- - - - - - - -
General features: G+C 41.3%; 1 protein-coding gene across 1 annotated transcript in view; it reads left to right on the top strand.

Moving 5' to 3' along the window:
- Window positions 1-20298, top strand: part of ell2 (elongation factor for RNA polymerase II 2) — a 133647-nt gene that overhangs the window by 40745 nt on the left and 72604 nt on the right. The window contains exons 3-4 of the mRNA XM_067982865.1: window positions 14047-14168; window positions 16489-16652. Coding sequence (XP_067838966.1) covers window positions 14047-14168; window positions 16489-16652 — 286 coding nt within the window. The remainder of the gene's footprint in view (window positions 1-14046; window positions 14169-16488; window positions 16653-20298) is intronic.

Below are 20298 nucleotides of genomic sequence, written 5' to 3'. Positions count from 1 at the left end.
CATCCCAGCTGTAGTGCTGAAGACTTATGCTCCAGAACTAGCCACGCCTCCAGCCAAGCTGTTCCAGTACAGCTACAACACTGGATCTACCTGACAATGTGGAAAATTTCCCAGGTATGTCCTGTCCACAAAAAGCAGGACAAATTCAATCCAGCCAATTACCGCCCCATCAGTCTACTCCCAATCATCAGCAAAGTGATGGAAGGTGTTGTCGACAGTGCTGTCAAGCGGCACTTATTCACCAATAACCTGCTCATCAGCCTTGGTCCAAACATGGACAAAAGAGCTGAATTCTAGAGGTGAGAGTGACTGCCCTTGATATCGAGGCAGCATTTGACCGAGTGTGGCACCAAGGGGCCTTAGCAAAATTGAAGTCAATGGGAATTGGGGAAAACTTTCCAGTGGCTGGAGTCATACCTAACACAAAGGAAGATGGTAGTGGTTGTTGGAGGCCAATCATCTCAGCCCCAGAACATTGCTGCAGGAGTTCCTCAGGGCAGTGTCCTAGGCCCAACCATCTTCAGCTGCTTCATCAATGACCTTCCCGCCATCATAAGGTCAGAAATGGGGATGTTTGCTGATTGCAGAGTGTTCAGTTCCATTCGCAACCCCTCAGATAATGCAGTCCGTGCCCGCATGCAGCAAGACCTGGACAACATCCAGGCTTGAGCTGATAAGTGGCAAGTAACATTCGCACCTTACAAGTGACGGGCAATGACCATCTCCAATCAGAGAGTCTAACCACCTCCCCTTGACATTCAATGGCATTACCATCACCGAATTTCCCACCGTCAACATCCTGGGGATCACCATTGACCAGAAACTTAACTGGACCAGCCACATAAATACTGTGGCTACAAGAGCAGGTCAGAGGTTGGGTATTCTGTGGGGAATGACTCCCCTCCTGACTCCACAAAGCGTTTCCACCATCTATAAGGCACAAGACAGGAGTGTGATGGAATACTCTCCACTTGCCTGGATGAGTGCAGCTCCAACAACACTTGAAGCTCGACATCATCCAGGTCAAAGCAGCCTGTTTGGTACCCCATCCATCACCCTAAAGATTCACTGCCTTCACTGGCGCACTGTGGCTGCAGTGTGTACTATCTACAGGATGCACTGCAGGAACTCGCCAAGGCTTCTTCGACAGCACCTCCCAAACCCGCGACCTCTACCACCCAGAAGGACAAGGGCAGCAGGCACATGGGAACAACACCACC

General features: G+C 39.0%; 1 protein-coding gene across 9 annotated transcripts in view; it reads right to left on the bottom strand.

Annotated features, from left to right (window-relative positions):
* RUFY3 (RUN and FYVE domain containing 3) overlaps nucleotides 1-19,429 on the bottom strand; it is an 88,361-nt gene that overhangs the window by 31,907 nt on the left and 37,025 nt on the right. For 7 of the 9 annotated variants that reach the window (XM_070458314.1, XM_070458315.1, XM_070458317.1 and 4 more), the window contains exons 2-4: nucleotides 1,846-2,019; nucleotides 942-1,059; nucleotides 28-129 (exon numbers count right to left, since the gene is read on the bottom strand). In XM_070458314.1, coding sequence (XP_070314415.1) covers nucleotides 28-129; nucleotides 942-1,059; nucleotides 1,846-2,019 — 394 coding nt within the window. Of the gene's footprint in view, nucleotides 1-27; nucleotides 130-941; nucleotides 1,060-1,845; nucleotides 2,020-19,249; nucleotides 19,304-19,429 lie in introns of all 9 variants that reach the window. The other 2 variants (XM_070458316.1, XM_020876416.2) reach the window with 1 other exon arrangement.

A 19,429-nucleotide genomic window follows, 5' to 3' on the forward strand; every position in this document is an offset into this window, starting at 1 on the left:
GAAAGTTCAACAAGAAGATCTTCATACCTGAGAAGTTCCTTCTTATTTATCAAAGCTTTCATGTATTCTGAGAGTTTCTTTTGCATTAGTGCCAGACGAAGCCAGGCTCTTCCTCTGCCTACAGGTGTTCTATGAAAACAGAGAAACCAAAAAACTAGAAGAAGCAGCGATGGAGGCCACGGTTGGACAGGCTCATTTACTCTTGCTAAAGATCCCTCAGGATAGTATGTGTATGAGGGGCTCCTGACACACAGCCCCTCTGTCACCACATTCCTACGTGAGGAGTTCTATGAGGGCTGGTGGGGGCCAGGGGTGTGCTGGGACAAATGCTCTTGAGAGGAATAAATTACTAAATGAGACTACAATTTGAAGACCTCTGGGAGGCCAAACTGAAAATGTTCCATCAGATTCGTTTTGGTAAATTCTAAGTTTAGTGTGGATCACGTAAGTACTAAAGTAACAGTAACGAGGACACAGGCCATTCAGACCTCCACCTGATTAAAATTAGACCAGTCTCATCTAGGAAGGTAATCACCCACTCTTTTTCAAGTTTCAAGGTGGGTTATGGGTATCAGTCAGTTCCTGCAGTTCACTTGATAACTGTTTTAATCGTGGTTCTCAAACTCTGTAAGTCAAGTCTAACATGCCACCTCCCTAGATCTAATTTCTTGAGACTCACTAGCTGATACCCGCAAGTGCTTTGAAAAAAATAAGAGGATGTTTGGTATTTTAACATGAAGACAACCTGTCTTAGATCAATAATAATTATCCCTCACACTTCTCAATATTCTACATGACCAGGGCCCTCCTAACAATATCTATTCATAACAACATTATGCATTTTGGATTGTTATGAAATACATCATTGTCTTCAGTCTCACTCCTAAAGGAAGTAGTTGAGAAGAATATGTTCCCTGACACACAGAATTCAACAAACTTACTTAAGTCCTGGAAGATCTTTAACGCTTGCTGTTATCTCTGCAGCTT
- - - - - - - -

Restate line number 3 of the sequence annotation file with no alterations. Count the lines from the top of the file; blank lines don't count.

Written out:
- Window positions 1-20298, top strand: part of ell2 (elongation factor for RNA polymerase II 2) — a 133647-nt gene that overhangs the window by 40745 nt on the left and 72604 nt on the right. The window contains exons 3-4 of the mRNA XM_067982865.1: window positions 14047-14168; window positions 16489-16652. Coding sequence (XP_067838966.1) covers window positions 14047-14168; window positions 16489-16652 — 286 coding nt within the window. The remainder of the gene's footprint in view (window positions 1-14046; window positions 14169-16488; window positions 16653-20298) is intronic.